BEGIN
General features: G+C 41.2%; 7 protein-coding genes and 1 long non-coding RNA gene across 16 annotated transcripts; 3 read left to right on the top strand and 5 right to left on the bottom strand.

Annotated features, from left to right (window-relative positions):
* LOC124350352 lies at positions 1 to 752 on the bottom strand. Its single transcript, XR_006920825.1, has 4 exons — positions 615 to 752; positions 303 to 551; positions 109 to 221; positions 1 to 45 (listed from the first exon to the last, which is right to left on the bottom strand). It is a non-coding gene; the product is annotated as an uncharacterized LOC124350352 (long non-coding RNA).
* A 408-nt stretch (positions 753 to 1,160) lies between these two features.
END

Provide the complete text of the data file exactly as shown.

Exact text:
General features: G+C 41.2%; 7 protein-coding genes and 1 long non-coding RNA gene across 16 annotated transcripts; 3 read left to right on the top strand and 5 right to left on the bottom strand.

Annotated features, from left to right (window-relative positions):
* LOC124350352 lies at positions 1 to 752 on the bottom strand. Its single transcript, XR_006920825.1, has 4 exons — positions 615 to 752; positions 303 to 551; positions 109 to 221; positions 1 to 45 (listed from the first exon to the last, which is right to left on the bottom strand). It is a non-coding gene; the product is annotated as an uncharacterized LOC124350352 (long non-coding RNA).
* A 408-nt stretch (positions 753 to 1,160) lies between these two features.